"Generations" Autobot Drift Toy Review

General Information:
Release Date: June 2010
Price Point: $10.99
Retailer: General (Toys R Us, Target, Wal-Mart etc.)
Accessories: Long sword x 1, Small swords x 2

*My Drift photos were lost years ago in a hard drive failure.  I intend to restore them eventually.

Through the rich history of the Transformers universe, dozens of characters originated in a medium other than toys. Some in animation and others in print. The Autobot known as Drift is one such Transformer. Originally known as "Deadlock", this Transformer was once a Decepticon who then turned to the Autobot side and took on a new body and identity. Introduced in the IDW "Generation One" themed series of comic books, the character was created especially for the series and has gone on to become quote prominent in the IDW universe. It was not surprising that such a character would ultimately wind up in toy form. This "Generations" version of the character is directly inspired by his current appearance in the IDW comic books. This toy represents Drift as he appears on Earth once he took on an Earth vehicle form, and not the more Cybertronian version seen in a majority of the IDW comics.

Vehicle Mode:
Many Transformers are products of their time, especially those who pop up in fiction first. Drift is no exception. Inspired by the Japanese originated practice of "drifting" (a type of racing popularized in the US in the film "The Fast and the Furious: Tokyo Drift", this vehicle is a sleek car that looks like it is built for racing. Most of the vehicle is sleek and curved. The front end starts flat in front but then curves back to the windshield and out to the sides. The sides of the vehicle are not flat but instead curve inward and then back up to where the spoiler is set on the back. The cabin cover is also curved, with what appears to be an air intake mounted on top. It's a sleek and aggressive looking vehicle for sure, and closely matches the character's appearance in the comic books.

Some of the finer details in this sculpt include vent and grille lines sculpted into the front end of the vehicle. The headlights are sculpted with small circles in them, indicating where the light bulbs are. Other requisite details include twin exhaust pipes in the back, a raised spoiler that slopes downward, door handles, sideview mirrors and a license plate in between the exhaust pipes. It's a really cool looking car and would definitely catch anyone's eye if they saw it going down the street. I'm especially fond of the way the sides curve in before expanding outwards in the back where the wheel wells sit and where the spoiler is attached. The design of the spoiler is big and bold as well and I really dig the notched posts that the spoiler sections rest on.

Drift is primarily cast in white plastic. His other two colors are dark grey and translucent blue. The grey is found on his wheels and the translucent color is used for the headlights and windows. Paint applications are done up in grey-blue, grey, red and silver. The grey-blue is used to paint the rear window while the grey color is used on the rear of the car. Silver is used for the front grille as well as the sides of his wheels. Two different shades of red are found on the figure. The darker one is used on the rear lights. The lighter one can be found forming curved line details on the front and sides of the car. On each door is a Japanese word meaning "Samurai" in red. A bit of white paint is found on the top of the car, where it paints robot parts that form part of the cabin cover. It's slightly brighter than the white plastic so it's not hard to see if you look at that piece carefully.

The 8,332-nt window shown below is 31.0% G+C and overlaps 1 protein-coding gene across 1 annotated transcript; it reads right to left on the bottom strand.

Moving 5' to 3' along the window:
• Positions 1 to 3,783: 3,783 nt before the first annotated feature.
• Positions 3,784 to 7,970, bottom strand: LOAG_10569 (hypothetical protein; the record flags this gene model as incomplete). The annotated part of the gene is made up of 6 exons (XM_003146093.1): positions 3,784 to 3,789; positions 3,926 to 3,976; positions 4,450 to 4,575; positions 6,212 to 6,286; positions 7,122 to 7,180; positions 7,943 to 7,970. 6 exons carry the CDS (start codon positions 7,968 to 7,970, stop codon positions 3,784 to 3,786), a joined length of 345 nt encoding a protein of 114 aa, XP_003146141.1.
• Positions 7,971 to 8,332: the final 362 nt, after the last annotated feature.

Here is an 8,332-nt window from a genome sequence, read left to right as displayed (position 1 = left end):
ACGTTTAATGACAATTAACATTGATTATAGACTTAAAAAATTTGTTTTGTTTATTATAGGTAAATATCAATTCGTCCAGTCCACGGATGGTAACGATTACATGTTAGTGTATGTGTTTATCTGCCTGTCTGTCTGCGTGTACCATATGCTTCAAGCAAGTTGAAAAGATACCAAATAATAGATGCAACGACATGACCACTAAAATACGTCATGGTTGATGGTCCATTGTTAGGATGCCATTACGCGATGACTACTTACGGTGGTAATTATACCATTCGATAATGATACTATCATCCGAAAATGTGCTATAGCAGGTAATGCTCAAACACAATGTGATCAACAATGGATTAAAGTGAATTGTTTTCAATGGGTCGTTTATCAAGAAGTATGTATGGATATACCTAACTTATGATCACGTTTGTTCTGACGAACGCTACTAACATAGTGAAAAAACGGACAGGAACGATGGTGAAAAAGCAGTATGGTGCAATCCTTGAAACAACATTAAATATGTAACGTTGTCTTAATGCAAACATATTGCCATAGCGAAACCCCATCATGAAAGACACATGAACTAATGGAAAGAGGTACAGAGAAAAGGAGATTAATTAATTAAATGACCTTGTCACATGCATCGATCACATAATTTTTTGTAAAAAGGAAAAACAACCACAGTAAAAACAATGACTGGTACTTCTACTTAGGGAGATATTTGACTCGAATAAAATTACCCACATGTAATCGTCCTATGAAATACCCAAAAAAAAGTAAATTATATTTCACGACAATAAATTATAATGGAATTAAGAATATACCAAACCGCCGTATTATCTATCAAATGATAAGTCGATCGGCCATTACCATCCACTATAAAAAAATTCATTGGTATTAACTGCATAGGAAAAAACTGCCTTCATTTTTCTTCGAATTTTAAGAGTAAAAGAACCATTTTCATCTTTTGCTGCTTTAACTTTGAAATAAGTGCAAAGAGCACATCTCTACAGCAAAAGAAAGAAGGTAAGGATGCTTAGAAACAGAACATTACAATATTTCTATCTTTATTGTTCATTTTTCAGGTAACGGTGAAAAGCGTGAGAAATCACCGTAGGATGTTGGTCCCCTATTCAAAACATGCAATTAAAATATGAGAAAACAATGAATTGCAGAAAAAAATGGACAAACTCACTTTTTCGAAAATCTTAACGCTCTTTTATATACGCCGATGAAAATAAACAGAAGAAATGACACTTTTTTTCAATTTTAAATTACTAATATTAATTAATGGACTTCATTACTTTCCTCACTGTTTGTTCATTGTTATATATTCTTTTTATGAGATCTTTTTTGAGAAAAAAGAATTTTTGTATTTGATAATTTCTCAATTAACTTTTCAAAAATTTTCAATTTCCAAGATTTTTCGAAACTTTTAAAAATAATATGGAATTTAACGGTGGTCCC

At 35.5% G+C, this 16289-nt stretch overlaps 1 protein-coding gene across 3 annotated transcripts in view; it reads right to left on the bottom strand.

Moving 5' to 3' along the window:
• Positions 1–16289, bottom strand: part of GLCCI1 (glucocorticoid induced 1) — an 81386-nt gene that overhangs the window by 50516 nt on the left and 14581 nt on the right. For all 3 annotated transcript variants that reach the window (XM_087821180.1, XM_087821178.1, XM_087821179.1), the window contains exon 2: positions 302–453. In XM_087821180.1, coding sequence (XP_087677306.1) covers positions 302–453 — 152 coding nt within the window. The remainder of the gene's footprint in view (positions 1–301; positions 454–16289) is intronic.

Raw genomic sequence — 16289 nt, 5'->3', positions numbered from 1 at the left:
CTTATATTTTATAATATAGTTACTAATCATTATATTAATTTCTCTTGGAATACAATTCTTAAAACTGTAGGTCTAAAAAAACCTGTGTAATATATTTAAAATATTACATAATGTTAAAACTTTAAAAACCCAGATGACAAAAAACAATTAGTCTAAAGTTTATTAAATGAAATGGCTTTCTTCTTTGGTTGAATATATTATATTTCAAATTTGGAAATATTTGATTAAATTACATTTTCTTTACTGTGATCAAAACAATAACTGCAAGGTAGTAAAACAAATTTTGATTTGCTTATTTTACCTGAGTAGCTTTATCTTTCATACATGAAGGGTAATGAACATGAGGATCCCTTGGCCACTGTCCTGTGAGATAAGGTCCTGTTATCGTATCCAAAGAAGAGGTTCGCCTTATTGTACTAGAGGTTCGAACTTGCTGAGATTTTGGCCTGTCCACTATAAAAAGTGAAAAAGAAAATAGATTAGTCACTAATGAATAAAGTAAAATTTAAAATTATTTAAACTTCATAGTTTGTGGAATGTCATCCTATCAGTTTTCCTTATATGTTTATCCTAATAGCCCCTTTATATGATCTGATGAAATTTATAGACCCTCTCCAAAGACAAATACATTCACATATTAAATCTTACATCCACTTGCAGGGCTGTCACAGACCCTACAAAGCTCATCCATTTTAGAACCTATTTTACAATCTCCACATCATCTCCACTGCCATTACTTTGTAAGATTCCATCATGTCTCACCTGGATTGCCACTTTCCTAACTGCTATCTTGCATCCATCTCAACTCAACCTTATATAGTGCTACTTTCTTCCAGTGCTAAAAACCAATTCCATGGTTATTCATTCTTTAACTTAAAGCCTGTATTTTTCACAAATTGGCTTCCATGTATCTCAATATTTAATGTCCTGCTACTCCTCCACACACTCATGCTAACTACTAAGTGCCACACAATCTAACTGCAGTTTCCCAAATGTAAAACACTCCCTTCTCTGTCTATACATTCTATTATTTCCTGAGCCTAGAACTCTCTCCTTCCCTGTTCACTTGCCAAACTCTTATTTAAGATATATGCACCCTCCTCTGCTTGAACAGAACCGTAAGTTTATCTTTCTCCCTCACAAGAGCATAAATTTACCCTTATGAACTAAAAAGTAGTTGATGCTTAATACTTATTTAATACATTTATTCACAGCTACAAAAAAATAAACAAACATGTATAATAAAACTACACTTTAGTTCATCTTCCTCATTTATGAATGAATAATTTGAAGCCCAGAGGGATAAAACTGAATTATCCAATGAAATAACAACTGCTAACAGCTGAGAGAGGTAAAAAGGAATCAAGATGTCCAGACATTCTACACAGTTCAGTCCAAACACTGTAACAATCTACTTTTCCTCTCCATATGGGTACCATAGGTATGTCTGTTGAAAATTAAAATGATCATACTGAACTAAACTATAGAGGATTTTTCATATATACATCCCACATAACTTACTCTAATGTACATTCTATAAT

Drift has a very simple yet attractive design. Making a vehicle mostly white is a bit of a gamble in toy form since it can easily look boring. However, the designs painted onto the figure work well.

Transformation to Vehicle Mode:

  1. Flip the car over and swing up the robot arms.
  2. Swing each door out.
  3. Swing the rear half of the vehicle down.
  4. Separate each half of the vehicle's rear section to form the individual legs.
  5. Move the robot foot pieces up against the lower legs.
  6. Swing the windows on each door in.
  7. Separate the halves that form the front of the car and slide the panels that form the hood piece over each half.
  8. Straighten out each arm.
  9. Connect the windshield to the chest using the translucent blue tab and the horizontal slot in the chest.
  10. Move the small arm on his back that holds the large sword out so it does not obstruct the legs.

Robot Mode:
Being part of a more Generation One oriented storyline, Drift has a very G1-esque design. His chest is partly made up of the front of the vehicle, he has clearly visible car parts hanging off sections of his arms and legs and his shapes are very angular and blocky. This does not mean he does not look sleek however. Several parts remain curved including the shoulder armor formed from the front end of the car, the windshield on his chest and the car sections found on his sides and lower legs. Even the angular sections are very sleek looking. Both his feet and his knee armor go from wide to narrow. His forearms have angles but go from wide to narrow towards the wrist. Even his thighs are not just simple rectangles but instead they widen out in the middle and narrow towards the top and bottom. These are very traditional "Anime" type design sensibilities for a robot and it looks really nice.